How is alliteration used in "The Falling Girl"?

Alliteration enhances the sense of poetry and whimsy in the opening lines. Alliteration is used as a literary device to create rhythm as well as emphasis at times.

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Alliteration occurs when words beginning with same consonant are placed in close proximity. Alliteration is a poetic device: in this whimsical, sad, and fantastic story about suicide, which becomes an allegory for life itself, the alliteration serves two functions. It enhances the literary, fictive, and poetic quality of this tale, and it creates a sense of rhythm that brings emphasis to certain words.

We feel from the start that we are in the land of poetry and whimsy with the piling up of alliteration in the following sentence, the second in the story (the first sentence also is alliterative, repeating "s" sounds):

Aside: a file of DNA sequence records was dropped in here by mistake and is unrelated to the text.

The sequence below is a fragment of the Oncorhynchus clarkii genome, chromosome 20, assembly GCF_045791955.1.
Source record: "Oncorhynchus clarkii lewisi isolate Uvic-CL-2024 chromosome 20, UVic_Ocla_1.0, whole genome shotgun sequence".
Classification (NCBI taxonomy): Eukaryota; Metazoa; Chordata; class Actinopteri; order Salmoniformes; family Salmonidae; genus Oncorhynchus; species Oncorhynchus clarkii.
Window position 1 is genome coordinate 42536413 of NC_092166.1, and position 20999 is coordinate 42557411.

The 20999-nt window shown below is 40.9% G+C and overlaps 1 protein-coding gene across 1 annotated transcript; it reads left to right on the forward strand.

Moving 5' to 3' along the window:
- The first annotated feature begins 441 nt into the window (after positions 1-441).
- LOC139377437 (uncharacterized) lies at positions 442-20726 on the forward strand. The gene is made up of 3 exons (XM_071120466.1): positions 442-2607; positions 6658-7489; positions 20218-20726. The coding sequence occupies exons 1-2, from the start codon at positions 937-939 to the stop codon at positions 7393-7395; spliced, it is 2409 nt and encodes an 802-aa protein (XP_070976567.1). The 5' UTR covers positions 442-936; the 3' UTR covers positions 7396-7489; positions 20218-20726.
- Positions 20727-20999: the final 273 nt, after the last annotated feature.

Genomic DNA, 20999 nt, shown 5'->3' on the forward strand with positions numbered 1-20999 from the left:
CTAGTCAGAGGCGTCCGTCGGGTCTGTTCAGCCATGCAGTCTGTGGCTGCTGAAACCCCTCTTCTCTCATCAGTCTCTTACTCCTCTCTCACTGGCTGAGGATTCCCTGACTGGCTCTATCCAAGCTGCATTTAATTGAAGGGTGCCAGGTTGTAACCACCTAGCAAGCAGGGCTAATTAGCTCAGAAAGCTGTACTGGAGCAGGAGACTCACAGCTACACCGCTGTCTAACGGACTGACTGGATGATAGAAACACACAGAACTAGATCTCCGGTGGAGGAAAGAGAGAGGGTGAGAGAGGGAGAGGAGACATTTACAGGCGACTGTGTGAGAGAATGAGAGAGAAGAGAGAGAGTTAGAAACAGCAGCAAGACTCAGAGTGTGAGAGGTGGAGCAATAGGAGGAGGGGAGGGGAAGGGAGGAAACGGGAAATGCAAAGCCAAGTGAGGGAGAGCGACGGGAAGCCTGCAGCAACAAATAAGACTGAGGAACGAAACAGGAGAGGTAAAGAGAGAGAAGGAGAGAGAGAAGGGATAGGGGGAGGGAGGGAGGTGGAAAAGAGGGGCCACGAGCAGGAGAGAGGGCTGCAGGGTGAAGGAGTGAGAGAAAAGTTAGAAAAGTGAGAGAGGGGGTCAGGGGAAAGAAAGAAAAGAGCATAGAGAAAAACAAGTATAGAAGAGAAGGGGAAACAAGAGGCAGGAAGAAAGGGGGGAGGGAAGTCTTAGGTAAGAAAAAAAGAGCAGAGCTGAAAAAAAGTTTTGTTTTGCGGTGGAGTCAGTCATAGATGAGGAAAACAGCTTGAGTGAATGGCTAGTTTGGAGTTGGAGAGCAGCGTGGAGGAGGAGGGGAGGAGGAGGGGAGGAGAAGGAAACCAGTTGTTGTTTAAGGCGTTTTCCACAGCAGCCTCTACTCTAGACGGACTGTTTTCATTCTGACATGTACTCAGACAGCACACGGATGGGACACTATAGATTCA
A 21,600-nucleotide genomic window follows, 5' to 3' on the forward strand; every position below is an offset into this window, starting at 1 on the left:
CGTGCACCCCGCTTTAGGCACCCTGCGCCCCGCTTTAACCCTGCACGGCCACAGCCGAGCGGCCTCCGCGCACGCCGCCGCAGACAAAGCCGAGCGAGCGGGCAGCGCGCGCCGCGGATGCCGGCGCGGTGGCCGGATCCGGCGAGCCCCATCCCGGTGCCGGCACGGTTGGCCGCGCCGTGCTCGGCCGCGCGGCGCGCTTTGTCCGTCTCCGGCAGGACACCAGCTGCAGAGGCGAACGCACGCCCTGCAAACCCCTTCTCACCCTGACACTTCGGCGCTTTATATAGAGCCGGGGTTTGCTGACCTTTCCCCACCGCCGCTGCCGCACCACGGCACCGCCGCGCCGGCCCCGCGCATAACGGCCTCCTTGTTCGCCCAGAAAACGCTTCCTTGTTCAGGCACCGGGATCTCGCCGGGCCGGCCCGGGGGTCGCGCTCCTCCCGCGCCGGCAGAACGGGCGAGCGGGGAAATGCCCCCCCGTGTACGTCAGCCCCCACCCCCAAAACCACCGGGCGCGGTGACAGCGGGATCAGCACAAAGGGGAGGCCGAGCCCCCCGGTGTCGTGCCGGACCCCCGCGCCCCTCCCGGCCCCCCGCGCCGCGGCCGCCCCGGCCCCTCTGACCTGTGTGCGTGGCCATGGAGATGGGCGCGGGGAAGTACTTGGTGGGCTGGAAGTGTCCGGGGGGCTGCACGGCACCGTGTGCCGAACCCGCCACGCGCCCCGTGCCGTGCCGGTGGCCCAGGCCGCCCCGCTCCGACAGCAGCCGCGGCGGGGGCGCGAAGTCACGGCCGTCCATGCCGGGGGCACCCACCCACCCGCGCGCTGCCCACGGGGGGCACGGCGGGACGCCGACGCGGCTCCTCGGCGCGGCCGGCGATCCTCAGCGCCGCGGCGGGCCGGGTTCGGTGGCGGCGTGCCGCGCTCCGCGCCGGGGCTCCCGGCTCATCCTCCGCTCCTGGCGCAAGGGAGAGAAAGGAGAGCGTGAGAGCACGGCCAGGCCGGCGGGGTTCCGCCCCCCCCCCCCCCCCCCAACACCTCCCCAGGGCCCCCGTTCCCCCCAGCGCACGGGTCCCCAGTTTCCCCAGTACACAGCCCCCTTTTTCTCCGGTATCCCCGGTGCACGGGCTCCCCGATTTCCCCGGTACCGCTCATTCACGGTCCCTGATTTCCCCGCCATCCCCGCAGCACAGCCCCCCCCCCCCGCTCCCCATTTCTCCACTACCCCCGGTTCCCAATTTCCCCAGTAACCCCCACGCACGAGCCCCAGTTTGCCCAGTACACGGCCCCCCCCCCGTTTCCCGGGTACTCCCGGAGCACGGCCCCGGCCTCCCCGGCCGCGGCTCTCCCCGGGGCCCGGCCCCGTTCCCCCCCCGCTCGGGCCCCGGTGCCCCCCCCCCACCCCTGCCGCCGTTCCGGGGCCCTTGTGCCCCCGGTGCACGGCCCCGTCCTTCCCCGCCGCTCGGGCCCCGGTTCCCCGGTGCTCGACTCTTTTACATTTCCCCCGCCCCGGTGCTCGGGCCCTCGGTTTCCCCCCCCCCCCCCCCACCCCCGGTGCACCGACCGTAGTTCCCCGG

The skyscraper was silver, supreme and fortunate in that most beautiful and pure evening, as here and there the wind stirred a few fine filaments of cloud against an absolutely incredible blue background.

Although the subject is macabre, the repeated "s" and "f" and "b" sounds lend a sense of poetry and beauty to the scene of the young woman falling.

The story remains oddly light-hearted with the alliterative "h" sounds below. Note, too, how the emphasis falls on the "h" words: hovering, happy, and hurry.

She laughed, hovering, happy (but meanwhile she was falling): “No, thanks, friends. I can’t. I’m in a hurry.”

Alliteration lends poetry to the imagery below:

On the flower-filled terraces, amid the bustle of waiters in white.

But then, the alliteration of the "c" sound reveals a change of tone as the stress falls on the words "crafty" and "cold." The journey is not so joyous near the end:

The night had craftily fallen and Marta started to feel cold.

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